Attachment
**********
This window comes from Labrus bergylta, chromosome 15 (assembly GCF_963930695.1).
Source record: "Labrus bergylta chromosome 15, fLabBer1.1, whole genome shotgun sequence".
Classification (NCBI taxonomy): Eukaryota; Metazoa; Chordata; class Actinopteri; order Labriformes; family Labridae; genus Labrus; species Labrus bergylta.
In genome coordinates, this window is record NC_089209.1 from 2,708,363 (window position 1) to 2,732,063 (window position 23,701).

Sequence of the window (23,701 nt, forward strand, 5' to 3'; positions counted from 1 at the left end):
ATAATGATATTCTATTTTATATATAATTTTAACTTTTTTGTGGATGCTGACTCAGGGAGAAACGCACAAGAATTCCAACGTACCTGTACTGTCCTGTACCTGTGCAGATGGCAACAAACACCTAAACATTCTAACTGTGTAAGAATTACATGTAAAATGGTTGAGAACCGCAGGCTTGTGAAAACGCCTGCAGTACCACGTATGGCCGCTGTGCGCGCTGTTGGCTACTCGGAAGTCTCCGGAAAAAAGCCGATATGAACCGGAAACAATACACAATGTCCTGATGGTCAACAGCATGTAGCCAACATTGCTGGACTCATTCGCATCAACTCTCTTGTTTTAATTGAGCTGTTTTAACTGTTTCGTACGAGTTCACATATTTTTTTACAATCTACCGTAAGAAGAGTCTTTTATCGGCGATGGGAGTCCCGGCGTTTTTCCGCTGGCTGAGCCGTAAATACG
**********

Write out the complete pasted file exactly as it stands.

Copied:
This window comes from Labrus bergylta, chromosome 15 (assembly GCF_963930695.1).
Source record: "Labrus bergylta chromosome 15, fLabBer1.1, whole genome shotgun sequence".
Classification (NCBI taxonomy): Eukaryota; Metazoa; Chordata; class Actinopteri; order Labriformes; family Labridae; genus Labrus; species Labrus bergylta.
In genome coordinates, this window is record NC_089209.1 from 2,708,363 (window position 1) to 2,732,063 (window position 23,701).

Sequence of the window (23,701 nt, forward strand, 5' to 3'; positions counted from 1 at the left end):
ATAATGATATTCTATTTTATATATAATTTTAACTTTTTTGTGGATGCTGACTCAGGGAGAAACGCACAAGAATTCCAACGTACCTGTACTGTCCTGTACCTGTGCAGATGGCAACAAACACCTAAACATTCTAACTGTGTAAGAATTACATGTAAAATGGTTGAGAACCGCAGGCTTGTGAAAACGCCTGCAGTACCACGTATGGCCGCTGTGCGCGCTGTTGGCTACTCGGAAGTCTCCGGAAAAAAGCCGATATGAACCGGAAACAATACACAATGTCCTGATGGTCAACAGCATGTAGCCAACATTGCTGGACTCATTCGCATCAACTCTCTTGTTTTAATTGAGCTGTTTTAACTGTTTCGTACGAGTTCACATATTTTTTTACAATCTACCGTAAGAAGAGTCTTTTATCGGCGATGGGAGTCCCGGCGTTTTTCCGCTGGCTGAGCCGTAAATACG